Yet another measles outbreak is endangering children — this one in Washington state. Of the 37 people already infected in this outbreak, at least 32 weren’t vaccinated against measles, and 35 were under 18 years old. Experts say this outbreak was easy enough to predict, and could have been prevented if more children in the area were vaccinated. The situation raises the question — how many more kids will get sick before vaccination rates increase?
Measles has been flaring up around the world, with outbreaks in the US cropping up in New York, New Jersey, and now, Washington state. Last year, 349 people were infected with measles — making it the second-worst measles year since 2000, when health officials determined that the disease had been eliminated in the US. This deadly infection can be prevented with the safe and effective measles vaccine, but not every state has closed the loopholes that allow parents to exempt their kids from vaccination for non-medical reasons.
“They have to live in fear of walking out with their infant into Walmart, or the public library.”
In Clark County, Washington, where at least 25 children younger than 10 years old are sick with measles, nearly 8 percent of children entering kindergarten in 2017 had skipped their required vaccines, according to The Washington Post. That’s worrying because the virus is particularly dangerous to kids. It’s well known for causing a rash and fever, but it can also cause pneumonia, brain damage, and death. And it’s incredibly contagious, according to the CDC. Being in the same room as someone who has measles — even two hours after they’ve left it — can put you at risk if you’re not vaccinated.
That’s why the measles, mumps, and rubella (MMR) vaccine is so important; people who are too young or too sick to get the vaccine rely on everyone around them getting vaccinated to stay healthy. “Once a measles outbreak starts, the ones who are the most victimized are the infants under the age of 12 months not yet old enough to get their measles vaccines,” says Peter Hotez, dean for the National School of Tropical Medicine at Baylor College of Medicine. “A parent in Clark County, Washington — they have to live in fear of walking out with their infant into Walmart, or the public library.”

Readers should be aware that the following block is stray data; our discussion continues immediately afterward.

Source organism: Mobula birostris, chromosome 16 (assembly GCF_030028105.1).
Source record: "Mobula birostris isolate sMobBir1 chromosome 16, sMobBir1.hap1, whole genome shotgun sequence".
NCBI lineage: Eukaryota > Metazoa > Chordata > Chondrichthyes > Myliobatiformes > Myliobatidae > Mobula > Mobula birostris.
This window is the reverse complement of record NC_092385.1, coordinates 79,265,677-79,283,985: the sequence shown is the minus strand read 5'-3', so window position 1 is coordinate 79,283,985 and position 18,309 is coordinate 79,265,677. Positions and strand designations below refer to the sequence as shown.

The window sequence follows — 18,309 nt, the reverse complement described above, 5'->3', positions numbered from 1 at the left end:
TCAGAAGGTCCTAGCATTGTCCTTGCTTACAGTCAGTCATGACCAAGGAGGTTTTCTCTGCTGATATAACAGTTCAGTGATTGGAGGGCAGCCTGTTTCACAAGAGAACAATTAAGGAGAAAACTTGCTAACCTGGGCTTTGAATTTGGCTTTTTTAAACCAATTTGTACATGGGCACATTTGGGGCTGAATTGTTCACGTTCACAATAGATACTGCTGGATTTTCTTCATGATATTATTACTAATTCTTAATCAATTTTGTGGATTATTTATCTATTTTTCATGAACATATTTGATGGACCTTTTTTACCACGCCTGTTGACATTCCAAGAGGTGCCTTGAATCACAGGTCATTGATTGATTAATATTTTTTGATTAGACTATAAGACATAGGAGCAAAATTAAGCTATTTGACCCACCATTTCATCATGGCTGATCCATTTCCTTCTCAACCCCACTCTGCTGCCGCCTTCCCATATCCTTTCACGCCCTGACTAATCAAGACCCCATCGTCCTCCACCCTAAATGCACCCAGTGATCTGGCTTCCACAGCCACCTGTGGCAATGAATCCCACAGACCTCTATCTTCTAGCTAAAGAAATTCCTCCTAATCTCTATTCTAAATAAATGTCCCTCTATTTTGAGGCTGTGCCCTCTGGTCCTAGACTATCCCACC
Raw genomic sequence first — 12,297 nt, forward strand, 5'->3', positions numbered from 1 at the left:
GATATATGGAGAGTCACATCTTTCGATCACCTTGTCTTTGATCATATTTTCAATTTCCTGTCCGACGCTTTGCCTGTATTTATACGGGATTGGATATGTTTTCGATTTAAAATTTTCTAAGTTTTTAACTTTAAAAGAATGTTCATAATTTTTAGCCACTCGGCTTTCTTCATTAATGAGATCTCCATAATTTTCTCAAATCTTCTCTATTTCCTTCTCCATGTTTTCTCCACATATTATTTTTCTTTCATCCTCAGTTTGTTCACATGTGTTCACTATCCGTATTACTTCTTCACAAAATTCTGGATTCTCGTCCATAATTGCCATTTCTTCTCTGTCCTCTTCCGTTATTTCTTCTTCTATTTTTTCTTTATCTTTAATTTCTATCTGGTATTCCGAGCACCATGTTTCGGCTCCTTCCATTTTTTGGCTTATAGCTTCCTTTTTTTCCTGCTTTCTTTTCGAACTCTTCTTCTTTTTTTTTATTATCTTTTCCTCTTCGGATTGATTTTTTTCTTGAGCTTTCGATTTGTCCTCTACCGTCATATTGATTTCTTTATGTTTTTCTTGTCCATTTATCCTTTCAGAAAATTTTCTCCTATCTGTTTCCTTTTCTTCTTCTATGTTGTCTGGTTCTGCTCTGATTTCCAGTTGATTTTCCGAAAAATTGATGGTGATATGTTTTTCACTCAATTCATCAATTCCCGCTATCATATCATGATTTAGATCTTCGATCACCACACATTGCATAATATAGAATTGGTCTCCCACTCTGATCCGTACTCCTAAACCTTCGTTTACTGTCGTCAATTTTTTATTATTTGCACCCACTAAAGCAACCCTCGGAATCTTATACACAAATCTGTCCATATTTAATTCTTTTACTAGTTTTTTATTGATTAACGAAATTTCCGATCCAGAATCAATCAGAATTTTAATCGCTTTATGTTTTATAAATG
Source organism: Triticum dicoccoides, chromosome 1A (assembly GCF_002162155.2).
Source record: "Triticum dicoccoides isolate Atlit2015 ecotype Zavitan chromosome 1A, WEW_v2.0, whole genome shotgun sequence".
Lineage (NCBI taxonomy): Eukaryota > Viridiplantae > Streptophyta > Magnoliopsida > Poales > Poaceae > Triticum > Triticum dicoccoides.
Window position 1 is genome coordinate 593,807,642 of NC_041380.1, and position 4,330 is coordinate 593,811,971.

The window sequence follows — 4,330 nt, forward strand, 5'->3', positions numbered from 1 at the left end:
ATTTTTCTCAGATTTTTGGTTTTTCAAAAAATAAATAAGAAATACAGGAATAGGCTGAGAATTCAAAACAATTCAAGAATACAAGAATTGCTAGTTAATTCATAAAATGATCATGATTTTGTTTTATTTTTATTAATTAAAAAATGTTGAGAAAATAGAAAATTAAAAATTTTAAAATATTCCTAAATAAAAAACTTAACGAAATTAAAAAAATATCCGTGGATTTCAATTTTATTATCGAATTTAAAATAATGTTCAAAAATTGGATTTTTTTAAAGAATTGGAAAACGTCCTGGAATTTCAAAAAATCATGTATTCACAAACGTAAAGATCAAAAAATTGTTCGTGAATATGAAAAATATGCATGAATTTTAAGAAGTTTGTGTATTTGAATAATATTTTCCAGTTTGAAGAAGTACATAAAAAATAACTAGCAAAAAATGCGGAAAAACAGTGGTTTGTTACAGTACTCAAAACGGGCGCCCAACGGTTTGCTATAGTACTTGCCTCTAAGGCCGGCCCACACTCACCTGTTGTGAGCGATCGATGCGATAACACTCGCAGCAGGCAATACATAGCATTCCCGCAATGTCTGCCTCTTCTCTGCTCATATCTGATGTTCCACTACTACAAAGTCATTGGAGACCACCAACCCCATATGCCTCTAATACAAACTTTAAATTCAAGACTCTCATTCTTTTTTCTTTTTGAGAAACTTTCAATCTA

“It’s so frustrating because you can see this coming down the tracks.”
All 50 states in the US require that kids receive certain vaccinations before starting school, but there are loopholes that allow kids to go unvaccinated. There are medical exemptions for kids who can’t get vaccines for health reasons, and religious exemptions for kids whose religions forbid it. There are also 17 states that allow parents to skip their kids’ vaccinations because of their personal beliefs, according to the National Conference of State Legislatures. Washington state is one of them, for now. As the number of measles cases climbs, a newly introduced bill could change that — at least, for the MMR vaccine, according to King 5 News.
We’ve seen state legislatures change their tune and tighten those loopholes after massive outbreaks in the past. In late 2014 and early 2015, 147 people were infected with measles in an outbreak linked to Disneyland in California. Most of them were unvaccinated, according to the CDC. In response, California passed a law that rolled back non-medical vaccination exemptions — making it one of only three states to do so, along with Mississippi and West Virginia.
“In public health, we never want more outbreaks.”
It’s a case study for the kind of change that can come after a major outbreak, says Leila Barraza, an assistant professor at the University of Arizona’s College of Public Health. “In public health, we never want more outbreaks,” she says. But outbreaks can prompt efforts to change policy, Barraza wrote for the Journal of the American Medical Association back in 2015. After the Disneyland outbreaks, lawmakers across the country worked to change vaccine laws, and a few were successful — like California, and Vermont, which cut the state’s philosophical vaccine exemption. “Anytime you have a big outbreak like this it really does bring vaccination and vaccine-preventable diseases to the forefront of everyone’s minds,” she says.
But outbreaks are a steep price to pay for change, particularly because the consequences of vaccine hesitancy are so obvious, Hotez says. “It’s so frustrating because you can see this coming down the tracks.”